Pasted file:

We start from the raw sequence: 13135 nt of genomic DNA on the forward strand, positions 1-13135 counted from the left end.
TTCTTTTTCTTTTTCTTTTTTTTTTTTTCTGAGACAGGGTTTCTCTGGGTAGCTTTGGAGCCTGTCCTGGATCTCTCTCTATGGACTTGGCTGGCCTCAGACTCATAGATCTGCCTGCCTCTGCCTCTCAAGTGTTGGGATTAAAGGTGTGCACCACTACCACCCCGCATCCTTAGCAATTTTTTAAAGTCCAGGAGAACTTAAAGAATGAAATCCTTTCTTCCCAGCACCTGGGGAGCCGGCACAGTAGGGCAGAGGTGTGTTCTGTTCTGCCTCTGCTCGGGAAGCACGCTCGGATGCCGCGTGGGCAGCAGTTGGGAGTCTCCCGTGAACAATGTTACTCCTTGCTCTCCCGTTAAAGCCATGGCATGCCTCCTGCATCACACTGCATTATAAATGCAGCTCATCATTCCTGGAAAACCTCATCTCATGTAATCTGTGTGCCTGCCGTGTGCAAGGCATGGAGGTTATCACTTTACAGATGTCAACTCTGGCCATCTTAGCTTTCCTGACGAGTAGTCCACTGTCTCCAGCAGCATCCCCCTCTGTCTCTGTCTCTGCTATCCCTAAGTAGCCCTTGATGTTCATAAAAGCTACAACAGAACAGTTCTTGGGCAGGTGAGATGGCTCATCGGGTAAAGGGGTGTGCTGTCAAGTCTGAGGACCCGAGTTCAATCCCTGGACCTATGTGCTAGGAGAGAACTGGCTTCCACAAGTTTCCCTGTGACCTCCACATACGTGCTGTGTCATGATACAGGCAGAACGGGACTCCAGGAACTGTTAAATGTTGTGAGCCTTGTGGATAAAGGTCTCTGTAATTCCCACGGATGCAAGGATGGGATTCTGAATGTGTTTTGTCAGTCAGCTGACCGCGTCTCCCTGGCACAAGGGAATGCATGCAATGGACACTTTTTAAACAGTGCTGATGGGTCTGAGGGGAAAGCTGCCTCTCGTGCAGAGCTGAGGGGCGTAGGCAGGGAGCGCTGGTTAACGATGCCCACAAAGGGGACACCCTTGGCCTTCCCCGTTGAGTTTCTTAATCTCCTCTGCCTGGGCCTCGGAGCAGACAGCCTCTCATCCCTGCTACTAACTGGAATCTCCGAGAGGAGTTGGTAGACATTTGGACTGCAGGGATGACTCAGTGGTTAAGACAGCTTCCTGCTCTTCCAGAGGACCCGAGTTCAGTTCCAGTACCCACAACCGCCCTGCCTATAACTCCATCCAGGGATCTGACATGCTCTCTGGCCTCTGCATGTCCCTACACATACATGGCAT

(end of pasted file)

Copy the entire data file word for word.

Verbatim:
We start from the raw sequence: 13135 nt of genomic DNA on the forward strand, positions 1-13135 counted from the left end.
TTCTTTTTCTTTTTCTTTTTTTTTTTTTCTGAGACAGGGTTTCTCTGGGTAGCTTTGGAGCCTGTCCTGGATCTCTCTCTATGGACTTGGCTGGCCTCAGACTCATAGATCTGCCTGCCTCTGCCTCTCAAGTGTTGGGATTAAAGGTGTGCACCACTACCACCCCGCATCCTTAGCAATTTTTTAAAGTCCAGGAGAACTTAAAGAATGAAATCCTTTCTTCCCAGCACCTGGGGAGCCGGCACAGTAGGGCAGAGGTGTGTTCTGTTCTGCCTCTGCTCGGGAAGCACGCTCGGATGCCGCGTGGGCAGCAGTTGGGAGTCTCCCGTGAACAATGTTACTCCTTGCTCTCCCGTTAAAGCCATGGCATGCCTCCTGCATCACACTGCATTATAAATGCAGCTCATCATTCCTGGAAAACCTCATCTCATGTAATCTGTGTGCCTGCCGTGTGCAAGGCATGGAGGTTATCACTTTACAGATGTCAACTCTGGCCATCTTAGCTTTCCTGACGAGTAGTCCACTGTCTCCAGCAGCATCCCCCTCTGTCTCTGTCTCTGCTATCCCTAAGTAGCCCTTGATGTTCATAAAAGCTACAACAGAACAGTTCTTGGGCAGGTGAGATGGCTCATCGGGTAAAGGGGTGTGCTGTCAAGTCTGAGGACCCGAGTTCAATCCCTGGACCTATGTGCTAGGAGAGAACTGGCTTCCACAAGTTTCCCTGTGACCTCCACATACGTGCTGTGTCATGATACAGGCAGAACGGGACTCCAGGAACTGTTAAATGTTGTGAGCCTTGTGGATAAAGGTCTCTGTAATTCCCACGGATGCAAGGATGGGATTCTGAATGTGTTTTGTCAGTCAGCTGACCGCGTCTCCCTGGCACAAGGGAATGCATGCAATGGACACTTTTTAAACAGTGCTGATGGGTCTGAGGGGAAAGCTGCCTCTCGTGCAGAGCTGAGGGGCGTAGGCAGGGAGCGCTGGTTAACGATGCCCACAAAGGGGACACCCTTGGCCTTCCCCGTTGAGTTTCTTAATCTCCTCTGCCTGGGCCTCGGAGCAGACAGCCTCTCATCCCTGCTACTAACTGGAATCTCCGAGAGGAGTTGGTAGACATTTGGACTGCAGGGATGACTCAGTGGTTAAGACAGCTTCCTGCTCTTCCAGAGGACCCGAGTTCAGTTCCAGTACCCACAACCGCCCTGCCTATAACTCCATCCAGGGATCTGACATGCTCTCTGGCCTCTGCATGTCCCTACACATACATGGCAT